From Fred Dekker, the director of the surprisingly enjoyable children’s horror film The Monster Squad, comes this sci-fi horror that mostly plays it for laughs but has the odd quite unsettling or strangely unusual moment. The sci-fi part is weirdly underplayed too, with some aliens setting up events by mysteriously sending off a vial in to space which lands in 1950’s America, but then they are all but forgotten about for the rest of the film.
Linked to the above is a pre-credits black and white sequence set in the fifties where after what looks like a meteorite lands in the wood some teenagers investigate, and naturally it doesn’t end well. There’s also an escaped mental patient on the loose who is responsible for a murder, because this film sure does like to over complicate matters, before we’re suddenly thrust in to the present day (at the time at least, this being released in 1986) and the lives of a bunch of college students.
Our main two heroes are crutches wielding J.C. (Steve Marshall) and his best pal Chris (Jason Lively), with the latter deciding he’s madly in love with Cynthia Cronenberg (Jill Whitlow) within seconds of seeing her. She’s not the only character to be named after a horror movie director either but Dekker owes Cronenberg his biggest debt as after Chris and J.C. break in to a morgue thanks to a fraternity related prank they discover a cryogenic pod and unleash a dead body, one which comes complete with Shivers style parasites.
I wouldn’t blame you for thinking that makes J.C. and Chris sound like idiots but they’re actually sympathetic and geeky, and this is just a moment of madness between the two who soon decide they don’t want to join the Beta House and the twats who are members of that fraternity. But both are quickly in trouble when Detective Cameron (Tom Atkins) discovers they’re responsible for unfreezing the body, and inbetween scenes of Chris attempting to flirt with Cynthia, the boys being mocked by the jocks, and Cameron investigating matters, various bystanders are brutally possessed and thus killed by the slug like “Creeps” that are dashing all over the place like molluscs on speed.
Detective Cameron is a particularly odd character, filled with guilt for having been unable to save his ex-girlfriend from being murdered at the beginning of the film, and the fact that he secretly killed the escaped mental patient and buried the body. It’s a very real, disconcerting performance in certain scenes as he’s haunted by his actions, with it clear that he’s about to commit suicide just before the third act kicks off, but then because this is an extremely uneven piece he slips in to action hero mode by the end and delivers many a pithy line while shooting the creeps.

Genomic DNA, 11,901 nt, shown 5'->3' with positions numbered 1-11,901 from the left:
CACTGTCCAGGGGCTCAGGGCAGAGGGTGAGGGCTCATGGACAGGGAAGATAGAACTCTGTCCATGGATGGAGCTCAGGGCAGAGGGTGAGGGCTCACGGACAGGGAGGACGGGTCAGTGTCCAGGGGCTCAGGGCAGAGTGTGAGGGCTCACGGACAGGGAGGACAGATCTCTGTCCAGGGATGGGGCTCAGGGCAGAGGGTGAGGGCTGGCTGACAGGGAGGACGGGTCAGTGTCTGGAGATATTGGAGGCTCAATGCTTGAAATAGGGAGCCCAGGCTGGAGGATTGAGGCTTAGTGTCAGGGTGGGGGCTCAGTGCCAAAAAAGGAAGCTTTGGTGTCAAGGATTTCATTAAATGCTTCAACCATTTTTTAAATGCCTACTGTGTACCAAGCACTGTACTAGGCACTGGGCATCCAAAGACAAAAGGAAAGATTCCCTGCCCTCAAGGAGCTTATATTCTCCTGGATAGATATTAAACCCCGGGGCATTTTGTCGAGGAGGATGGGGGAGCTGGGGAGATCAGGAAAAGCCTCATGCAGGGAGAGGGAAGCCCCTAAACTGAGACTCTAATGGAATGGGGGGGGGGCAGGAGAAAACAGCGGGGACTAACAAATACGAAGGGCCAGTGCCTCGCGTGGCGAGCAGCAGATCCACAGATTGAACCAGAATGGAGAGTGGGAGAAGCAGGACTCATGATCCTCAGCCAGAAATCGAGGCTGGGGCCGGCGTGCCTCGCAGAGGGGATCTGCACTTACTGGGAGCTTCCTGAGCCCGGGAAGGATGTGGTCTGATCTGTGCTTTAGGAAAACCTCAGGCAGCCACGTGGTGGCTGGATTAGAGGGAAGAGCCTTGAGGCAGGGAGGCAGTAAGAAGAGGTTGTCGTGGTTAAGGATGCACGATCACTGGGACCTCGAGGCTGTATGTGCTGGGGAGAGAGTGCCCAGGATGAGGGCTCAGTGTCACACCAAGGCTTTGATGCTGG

Also odd is that J.C. is a sparky, likeable sidekick whose death feels like the actor quit the film half way through, and I’m not convinced a recorded message that Chris finds was actually delivered by Marshall. Though this is a film that is largely played for laughs every so often it feels like a particularly gruesome horror film, with J.C.’s recorded speech being weirdly troubling, and there’s also a good few gory scenes and quite unpleasant deaths. Oh, and because it’s an eighties movie there’s unfortunately also some female nudity which truly isn’t needed, and given that it doesn’t feature any of the regular cast or characters who even have names it could have been cut out without anyone noticing at all.
The director’s cut features the original ending which ties the movie in with its unusual beginning, but this for once isn’t a case where the director has latterly made a movie better, as if anything it just made me wish that aspect had been a much bigger part of the film. With a slightly less uneven tone and a sharper script this could perhaps have been seen as something of a lost cult classic but the one liners aren’t as funny as the writers believed them to be, and the only really memorable thing about the film is Tom Atkin’s unusual character and strong performance, otherwise it’s a movie that is vaguely fun, but little more than that.